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“To travel is to discover that everyone is wrong about other countries” – Aldous Huxley

From Garonga Safari Lodge, Limpopo we boarded a flight to Johannesburg. Known to locals as Jo-burg or Jozi, the city is a sprawling economic powerhouse of modern South Africa.

Our morning was spent at Satyagraha House, home of the future Mahatma Gandhi for two years, (1908-09). Within its walls Mohandas Gandhi created and developed his philosophy of passive resistance that led to India’s independence in 1947. The simply decorated rooms have been maintained the way they were during his time. The space gives a feeling of comfort and austerity the kind that must inspire profundity.

An afternoon visit to the Apartheid Museum left me horrified. I was appalled to see and hear the unimaginable mindlessness, cruelty, oppression, illogical thinking and heartlessness of one group of people against the other. On display were photographs and videos, art works and objects that illustrated the rise and fall of South Africa’s era of segregation. It was a chilling insight into the architecture and implementation of the apartheid system. But dotted with the historical horror were stories, inspiring stories of the struggle and sacrifice of ordinary people towards democracy.

Nelson Mandela Museum, adjacent to the Apartheid Museum, uplifted me with the wisdom of his guiding light.

We also visited Hector Pieterson Memorial in Soweto Township. The boy who was shot in Soweto Uprising (1976). The students were protesting against new government regulations that wanted Afrikaans, instead of English, as the medium of instruction. This was meant to curb any opportunities that Africans would have if they learn the language.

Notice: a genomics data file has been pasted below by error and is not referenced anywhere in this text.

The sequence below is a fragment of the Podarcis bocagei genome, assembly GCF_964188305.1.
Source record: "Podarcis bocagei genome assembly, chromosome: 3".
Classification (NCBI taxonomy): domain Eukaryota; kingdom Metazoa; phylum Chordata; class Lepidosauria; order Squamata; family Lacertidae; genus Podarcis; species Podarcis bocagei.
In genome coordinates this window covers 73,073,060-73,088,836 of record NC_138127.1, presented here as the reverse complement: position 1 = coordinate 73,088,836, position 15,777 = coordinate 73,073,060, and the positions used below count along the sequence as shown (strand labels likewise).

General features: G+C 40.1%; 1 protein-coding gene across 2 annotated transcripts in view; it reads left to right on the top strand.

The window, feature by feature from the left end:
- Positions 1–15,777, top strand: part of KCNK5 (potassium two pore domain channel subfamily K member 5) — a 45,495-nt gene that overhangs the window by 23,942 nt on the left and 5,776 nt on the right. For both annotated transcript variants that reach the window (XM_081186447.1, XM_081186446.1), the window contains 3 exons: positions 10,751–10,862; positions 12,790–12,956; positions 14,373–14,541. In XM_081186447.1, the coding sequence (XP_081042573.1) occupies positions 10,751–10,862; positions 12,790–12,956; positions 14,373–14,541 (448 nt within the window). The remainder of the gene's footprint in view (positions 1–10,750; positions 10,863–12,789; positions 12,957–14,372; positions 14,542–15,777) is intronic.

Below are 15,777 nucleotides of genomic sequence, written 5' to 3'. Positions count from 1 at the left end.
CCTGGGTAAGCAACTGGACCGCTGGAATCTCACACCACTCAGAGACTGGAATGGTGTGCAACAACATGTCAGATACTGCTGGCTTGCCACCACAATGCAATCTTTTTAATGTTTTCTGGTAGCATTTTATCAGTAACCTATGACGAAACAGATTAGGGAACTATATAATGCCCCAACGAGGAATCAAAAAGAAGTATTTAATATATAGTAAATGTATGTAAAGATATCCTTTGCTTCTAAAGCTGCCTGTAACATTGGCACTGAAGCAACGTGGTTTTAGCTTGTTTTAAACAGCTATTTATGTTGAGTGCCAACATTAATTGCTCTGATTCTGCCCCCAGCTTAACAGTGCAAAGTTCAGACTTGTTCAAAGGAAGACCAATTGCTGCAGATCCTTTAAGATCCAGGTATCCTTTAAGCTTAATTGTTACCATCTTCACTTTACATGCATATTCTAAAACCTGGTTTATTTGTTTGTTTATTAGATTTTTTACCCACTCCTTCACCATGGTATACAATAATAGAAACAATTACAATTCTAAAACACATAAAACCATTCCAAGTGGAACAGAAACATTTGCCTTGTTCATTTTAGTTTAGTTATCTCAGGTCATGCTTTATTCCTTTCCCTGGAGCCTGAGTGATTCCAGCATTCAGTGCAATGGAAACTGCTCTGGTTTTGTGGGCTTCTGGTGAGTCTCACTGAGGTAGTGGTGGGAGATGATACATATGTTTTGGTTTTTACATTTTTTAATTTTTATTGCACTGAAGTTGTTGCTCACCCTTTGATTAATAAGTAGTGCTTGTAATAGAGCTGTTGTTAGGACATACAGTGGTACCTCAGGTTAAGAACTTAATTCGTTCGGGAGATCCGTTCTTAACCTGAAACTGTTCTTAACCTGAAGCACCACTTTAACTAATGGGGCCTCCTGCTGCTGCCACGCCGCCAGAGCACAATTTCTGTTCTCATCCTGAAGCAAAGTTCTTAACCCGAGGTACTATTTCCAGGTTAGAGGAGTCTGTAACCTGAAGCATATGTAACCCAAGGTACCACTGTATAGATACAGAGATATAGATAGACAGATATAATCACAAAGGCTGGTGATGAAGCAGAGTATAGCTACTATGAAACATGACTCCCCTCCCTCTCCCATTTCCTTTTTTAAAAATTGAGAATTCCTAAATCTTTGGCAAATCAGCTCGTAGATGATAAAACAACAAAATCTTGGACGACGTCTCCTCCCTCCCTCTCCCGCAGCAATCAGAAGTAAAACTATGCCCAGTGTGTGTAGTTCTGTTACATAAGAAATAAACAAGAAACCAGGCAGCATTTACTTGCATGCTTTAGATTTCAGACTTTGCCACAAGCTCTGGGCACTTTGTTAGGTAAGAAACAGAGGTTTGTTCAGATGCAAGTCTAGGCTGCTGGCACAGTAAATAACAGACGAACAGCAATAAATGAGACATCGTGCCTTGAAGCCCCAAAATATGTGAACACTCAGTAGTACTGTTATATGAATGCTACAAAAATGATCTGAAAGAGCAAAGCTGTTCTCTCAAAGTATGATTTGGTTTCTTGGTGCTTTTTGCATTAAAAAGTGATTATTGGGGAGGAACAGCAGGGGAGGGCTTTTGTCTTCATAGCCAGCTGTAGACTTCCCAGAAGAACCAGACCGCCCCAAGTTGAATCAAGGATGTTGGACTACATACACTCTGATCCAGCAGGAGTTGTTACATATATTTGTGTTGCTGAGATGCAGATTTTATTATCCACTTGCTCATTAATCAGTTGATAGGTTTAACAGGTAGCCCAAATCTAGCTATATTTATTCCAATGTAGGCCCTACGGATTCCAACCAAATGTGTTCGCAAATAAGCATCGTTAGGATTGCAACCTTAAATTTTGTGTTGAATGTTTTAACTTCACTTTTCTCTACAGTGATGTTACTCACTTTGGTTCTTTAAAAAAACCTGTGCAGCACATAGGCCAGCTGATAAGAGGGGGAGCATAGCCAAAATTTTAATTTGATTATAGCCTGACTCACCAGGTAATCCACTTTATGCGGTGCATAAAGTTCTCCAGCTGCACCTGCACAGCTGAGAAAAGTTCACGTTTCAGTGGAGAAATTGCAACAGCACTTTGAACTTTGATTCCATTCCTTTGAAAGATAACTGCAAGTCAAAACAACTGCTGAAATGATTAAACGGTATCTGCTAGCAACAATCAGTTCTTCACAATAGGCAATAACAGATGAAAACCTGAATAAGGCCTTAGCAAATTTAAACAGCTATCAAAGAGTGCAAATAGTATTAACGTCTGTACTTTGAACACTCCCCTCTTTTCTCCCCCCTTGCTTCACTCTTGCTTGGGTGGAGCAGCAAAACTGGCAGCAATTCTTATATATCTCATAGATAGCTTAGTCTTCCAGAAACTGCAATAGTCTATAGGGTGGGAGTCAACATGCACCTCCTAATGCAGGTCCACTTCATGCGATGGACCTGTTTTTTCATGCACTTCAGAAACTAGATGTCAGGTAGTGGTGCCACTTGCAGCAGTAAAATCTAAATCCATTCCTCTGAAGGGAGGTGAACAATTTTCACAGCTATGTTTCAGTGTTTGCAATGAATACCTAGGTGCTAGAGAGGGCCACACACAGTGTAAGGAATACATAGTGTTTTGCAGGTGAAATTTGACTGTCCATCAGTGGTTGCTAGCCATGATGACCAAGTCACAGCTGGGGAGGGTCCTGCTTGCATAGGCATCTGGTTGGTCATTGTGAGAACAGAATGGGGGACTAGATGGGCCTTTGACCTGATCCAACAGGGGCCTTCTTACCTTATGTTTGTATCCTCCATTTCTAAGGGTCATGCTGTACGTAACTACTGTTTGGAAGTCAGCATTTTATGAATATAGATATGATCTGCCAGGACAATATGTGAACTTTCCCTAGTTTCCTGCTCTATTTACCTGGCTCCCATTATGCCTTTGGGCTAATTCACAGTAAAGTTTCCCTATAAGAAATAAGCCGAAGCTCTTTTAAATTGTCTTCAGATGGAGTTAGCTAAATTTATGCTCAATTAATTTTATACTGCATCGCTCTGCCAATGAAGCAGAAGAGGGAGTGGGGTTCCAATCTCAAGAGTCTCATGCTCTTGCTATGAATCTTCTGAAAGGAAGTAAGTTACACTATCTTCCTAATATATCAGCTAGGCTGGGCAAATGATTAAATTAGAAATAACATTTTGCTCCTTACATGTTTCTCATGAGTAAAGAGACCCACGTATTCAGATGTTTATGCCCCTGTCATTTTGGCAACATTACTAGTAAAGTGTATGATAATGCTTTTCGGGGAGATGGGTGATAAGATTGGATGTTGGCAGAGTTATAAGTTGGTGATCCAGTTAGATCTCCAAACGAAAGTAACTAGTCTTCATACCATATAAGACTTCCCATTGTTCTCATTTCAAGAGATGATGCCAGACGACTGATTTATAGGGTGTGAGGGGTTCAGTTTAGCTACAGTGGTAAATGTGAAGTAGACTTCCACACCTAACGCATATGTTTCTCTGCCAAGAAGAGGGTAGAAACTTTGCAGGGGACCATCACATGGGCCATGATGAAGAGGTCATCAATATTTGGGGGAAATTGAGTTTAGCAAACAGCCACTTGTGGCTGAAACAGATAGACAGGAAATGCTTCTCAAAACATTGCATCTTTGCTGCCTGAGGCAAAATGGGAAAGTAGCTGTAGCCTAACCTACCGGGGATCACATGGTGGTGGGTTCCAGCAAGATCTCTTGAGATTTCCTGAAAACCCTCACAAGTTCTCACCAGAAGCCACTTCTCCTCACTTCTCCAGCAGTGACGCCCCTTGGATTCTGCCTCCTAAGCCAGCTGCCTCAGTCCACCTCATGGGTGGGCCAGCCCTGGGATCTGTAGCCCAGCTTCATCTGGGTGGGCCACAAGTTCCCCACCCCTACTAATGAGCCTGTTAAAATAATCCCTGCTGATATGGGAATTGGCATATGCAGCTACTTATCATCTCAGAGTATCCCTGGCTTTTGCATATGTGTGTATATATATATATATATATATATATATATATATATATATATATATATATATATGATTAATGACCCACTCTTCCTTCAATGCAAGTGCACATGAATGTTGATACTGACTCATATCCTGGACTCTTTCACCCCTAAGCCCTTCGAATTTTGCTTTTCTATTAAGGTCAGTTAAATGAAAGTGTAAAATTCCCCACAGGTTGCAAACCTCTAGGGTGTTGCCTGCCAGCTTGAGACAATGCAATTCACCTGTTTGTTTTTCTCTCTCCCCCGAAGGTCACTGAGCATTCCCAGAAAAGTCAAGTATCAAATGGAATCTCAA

The term Soweto stands for ‘South West Townships.’ From walled ghetto habitation, the place has evolved into a tourist destination of pride and social prestige for Jozi residents. The county’s two Nobel Peace Prize winners, Nelson Mandela and Desmond Tutu, grew up and lived here in simple, red brick structures.

From Jo-burg we took a flight to Victoria Falls. Also known as Mosi oa-Tunya(the smoke that thunders), on Zambezi River.

Nothing prepared us for the first sight of majestic Victoria Falls. I had imagined it to be twice the size of Niagara Falls. But discovered it to be the largest curtain of falling water on the planet earth, one and a half times wider and twice as high than Niagara Falls.The Falls hassix gorges, each one uniquely spectacular and stupendous.

As we walked on the lush tropical Rainforest Path that overlooks the length of the falls, we were soaked in water vapors and rain created by the cascading cataracts.

That evening we joined other international tourists on a sunset cruise over Zambezi.

  • Cathy Vonderau

    Beautiful photos ! It’s amazing to see pictures of places I have never been . Thank you for sharing thsee, Madhu.

    November 18, 2018 at 10:14 am
  • Larry Ivkovich

    Beautiful! Both words and photos.

    November 18, 2018 at 10:46 am
  • These are incredible pictures and what historic sites you have seen. It must have been absolutely breathtaking.

    November 24, 2018 at 5:56 pm
  • Alicia Stankay

    Amazing photos! Thanks so much for sharing your travel adventures!

    November 26, 2018 at 5:54 pm

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